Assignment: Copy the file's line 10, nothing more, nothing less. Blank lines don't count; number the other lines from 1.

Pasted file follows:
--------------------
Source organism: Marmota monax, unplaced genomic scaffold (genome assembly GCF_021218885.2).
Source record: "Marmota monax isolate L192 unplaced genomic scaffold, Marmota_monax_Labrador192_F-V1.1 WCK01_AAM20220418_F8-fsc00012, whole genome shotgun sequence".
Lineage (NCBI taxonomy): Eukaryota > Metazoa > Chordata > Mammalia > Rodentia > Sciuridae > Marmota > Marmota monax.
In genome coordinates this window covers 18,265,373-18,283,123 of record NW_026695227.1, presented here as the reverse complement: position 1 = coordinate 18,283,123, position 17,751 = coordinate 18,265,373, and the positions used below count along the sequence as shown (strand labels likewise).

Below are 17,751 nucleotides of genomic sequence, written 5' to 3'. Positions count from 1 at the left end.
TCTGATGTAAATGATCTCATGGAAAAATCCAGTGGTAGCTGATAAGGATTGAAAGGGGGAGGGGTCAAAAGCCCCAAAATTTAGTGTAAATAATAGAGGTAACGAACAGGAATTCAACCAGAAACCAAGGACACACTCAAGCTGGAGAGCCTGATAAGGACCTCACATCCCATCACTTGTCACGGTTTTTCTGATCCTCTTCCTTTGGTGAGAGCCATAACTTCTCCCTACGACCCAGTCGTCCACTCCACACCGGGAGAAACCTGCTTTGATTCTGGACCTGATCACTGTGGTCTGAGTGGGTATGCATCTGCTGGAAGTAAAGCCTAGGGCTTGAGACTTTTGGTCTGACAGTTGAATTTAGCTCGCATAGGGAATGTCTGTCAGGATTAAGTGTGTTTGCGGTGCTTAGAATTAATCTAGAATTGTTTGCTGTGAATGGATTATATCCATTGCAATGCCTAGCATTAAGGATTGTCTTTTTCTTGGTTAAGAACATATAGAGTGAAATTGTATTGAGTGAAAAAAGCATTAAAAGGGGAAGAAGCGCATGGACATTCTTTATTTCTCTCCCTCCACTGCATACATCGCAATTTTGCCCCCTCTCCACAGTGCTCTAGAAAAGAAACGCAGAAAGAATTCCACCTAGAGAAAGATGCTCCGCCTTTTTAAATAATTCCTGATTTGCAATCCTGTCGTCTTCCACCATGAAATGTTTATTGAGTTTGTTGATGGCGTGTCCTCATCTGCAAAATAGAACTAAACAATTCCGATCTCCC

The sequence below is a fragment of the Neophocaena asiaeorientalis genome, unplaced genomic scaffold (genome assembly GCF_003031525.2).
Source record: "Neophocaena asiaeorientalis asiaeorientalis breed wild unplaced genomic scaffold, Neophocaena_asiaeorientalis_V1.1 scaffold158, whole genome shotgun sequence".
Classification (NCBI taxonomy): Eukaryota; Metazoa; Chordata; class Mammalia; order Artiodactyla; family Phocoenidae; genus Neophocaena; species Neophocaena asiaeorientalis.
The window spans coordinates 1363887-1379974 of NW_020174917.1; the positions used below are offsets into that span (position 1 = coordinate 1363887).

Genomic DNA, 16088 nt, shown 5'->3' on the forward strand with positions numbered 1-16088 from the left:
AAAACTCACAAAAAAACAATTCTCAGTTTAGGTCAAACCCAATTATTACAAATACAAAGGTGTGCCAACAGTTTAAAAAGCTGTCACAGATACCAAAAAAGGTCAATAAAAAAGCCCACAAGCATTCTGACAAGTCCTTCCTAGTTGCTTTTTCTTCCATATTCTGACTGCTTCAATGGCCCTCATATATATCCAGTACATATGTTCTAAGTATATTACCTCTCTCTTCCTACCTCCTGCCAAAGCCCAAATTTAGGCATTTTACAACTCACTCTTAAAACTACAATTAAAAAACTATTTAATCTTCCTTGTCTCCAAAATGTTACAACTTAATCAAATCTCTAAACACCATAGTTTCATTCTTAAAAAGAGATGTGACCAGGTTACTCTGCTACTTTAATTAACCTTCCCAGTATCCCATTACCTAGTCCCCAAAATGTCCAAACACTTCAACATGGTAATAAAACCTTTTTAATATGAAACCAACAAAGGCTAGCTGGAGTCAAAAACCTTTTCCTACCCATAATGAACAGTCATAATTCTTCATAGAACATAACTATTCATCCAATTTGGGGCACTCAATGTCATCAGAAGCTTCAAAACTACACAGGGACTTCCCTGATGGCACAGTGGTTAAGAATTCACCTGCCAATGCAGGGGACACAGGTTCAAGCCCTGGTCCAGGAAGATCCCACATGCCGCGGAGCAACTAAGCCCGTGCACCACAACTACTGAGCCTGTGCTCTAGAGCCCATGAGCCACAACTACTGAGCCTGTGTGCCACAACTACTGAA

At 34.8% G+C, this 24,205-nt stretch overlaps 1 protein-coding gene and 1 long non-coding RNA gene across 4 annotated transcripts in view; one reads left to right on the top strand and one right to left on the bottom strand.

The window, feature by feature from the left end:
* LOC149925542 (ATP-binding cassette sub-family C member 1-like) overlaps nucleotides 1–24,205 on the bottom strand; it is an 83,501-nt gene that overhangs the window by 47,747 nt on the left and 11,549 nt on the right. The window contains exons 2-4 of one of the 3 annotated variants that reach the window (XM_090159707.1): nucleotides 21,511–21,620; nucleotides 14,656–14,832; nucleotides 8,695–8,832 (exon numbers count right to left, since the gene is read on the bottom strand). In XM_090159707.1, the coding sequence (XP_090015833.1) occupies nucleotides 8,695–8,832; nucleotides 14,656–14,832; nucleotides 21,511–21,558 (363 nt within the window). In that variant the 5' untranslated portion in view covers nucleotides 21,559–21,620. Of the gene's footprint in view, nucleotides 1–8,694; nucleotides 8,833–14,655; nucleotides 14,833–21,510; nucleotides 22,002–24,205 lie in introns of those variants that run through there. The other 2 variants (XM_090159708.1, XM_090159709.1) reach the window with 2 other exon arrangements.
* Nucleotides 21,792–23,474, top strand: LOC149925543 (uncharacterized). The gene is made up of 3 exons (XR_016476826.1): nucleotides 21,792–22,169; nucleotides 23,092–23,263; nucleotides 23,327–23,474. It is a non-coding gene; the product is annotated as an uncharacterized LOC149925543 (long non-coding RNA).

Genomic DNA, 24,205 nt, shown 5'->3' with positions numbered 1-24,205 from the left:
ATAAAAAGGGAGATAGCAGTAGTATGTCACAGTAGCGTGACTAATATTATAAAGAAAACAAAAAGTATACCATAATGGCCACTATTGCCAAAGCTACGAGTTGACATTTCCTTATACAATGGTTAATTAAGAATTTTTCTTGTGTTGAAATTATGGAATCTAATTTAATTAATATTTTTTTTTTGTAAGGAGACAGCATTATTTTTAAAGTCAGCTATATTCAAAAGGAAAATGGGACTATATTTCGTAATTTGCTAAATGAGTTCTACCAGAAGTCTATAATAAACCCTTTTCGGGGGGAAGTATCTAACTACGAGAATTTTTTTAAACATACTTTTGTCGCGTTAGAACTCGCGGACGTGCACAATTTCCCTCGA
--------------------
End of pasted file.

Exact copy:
The window spans coordinates 1363887-1379974 of NW_020174917.1; the positions used below are offsets into that span (position 1 = coordinate 1363887).